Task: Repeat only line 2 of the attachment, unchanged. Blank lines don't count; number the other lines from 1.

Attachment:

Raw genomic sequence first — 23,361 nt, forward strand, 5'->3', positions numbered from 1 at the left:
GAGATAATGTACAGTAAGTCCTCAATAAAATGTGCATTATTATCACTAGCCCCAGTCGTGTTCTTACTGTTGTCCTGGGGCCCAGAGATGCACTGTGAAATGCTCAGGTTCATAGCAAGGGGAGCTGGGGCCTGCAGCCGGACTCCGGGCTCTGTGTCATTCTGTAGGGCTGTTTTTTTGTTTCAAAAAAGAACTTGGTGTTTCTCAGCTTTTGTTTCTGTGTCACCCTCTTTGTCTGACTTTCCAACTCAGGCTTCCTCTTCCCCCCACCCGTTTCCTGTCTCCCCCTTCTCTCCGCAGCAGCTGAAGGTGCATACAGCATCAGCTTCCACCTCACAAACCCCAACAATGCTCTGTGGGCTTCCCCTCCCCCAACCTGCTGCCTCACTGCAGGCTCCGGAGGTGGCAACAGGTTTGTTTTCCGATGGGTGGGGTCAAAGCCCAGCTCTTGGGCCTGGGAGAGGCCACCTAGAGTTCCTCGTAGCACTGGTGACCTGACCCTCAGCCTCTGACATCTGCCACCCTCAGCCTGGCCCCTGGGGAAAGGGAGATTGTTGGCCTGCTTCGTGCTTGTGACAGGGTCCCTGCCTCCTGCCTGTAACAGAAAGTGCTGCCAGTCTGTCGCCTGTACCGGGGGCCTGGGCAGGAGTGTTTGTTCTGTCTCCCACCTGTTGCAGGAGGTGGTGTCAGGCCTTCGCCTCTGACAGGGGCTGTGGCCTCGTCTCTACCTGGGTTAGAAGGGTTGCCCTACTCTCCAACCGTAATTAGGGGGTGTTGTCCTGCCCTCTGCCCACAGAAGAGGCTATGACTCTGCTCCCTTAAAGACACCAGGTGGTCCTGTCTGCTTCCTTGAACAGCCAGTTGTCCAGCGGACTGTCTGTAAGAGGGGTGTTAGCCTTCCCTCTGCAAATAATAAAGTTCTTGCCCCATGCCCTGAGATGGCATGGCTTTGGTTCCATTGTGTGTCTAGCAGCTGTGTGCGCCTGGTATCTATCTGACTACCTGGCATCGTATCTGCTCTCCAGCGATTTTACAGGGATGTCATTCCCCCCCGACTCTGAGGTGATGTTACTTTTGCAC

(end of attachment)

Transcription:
GAGATAATGTACAGTAAGTCCTCAATAAAATGTGCATTATTATCACTAGCCCCAGTCGTGTTCTTACTGTTGTCCTGGGGCCCAGAGATGCACTGTGAAATGCTCAGGTTCATAGCAAGGGGAGCTGGGGCCTGCAGCCGGACTCCGGGCTCTGTGTCATTCTGTAGGGCTGTTTTTTTGTTTCAAAAAAGAACTTGGTGTTTCTCAGCTTTTGTTTCTGTGTCACCCTCTTTGTCTGACTTTCCAACTCAGGCTTCCTCTTCCCCCCACCCGTTTCCTGTCTCCCCCTTCTCTCCGCAGCAGCTGAAGGTGCATACAGCATCAGCTTCCACCTCACAAACCCCAACAATGCTCTGTGGGCTTCCCCTCCCCCAACCTGCTGCCTCACTGCAGGCTCCGGAGGTGGCAACAGGTTTGTTTTCCGATGGGTGGGGTCAAAGCCCAGCTCTTGGGCCTGGGAGAGGCCACCTAGAGTTCCTCGTAGCACTGGTGACCTGACCCTCAGCCTCTGACATCTGCCACCCTCAGCCTGGCCCCTGGGGAAAGGGAGATTGTTGGCCTGCTTCGTGCTTGTGACAGGGTCCCTGCCTCCTGCCTGTAACAGAAAGTGCTGCCAGTCTGTCGCCTGTACCGGGGGCCTGGGCAGGAGTGTTTGTTCTGTCTCCCACCTGTTGCAGGAGGTGGTGTCAGGCCTTCGCCTCTGACAGGGGCTGTGGCCTCGTCTCTACCTGGGTTAGAAGGGTTGCCCTACTCTCCAACCGTAATTAGGGGGTGTTGTCCTGCCCTCTGCCCACAGAAGAGGCTATGACTCTGCTCCCTTAAAGACACCAGGTGGTCCTGTCTGCTTCCTTGAACAGCCAGTTGTCCAGCGGACTGTCTGTAAGAGGGGTGTTAGCCTTCCCTCTGCAAATAATAAAGTTCTTGCCCCATGCCCTGAGATGGCATGGCTTTGGTTCCATTGTGTGTCTAGCAGCTGTGTGCGCCTGGTATCTATCTGACTACCTGGCATCGTATCTGCTCTCCAGCGATTTTACAGGGATGTCATTCCCCCCCGACTCTGAGGTGATGTTACTTTTGCAC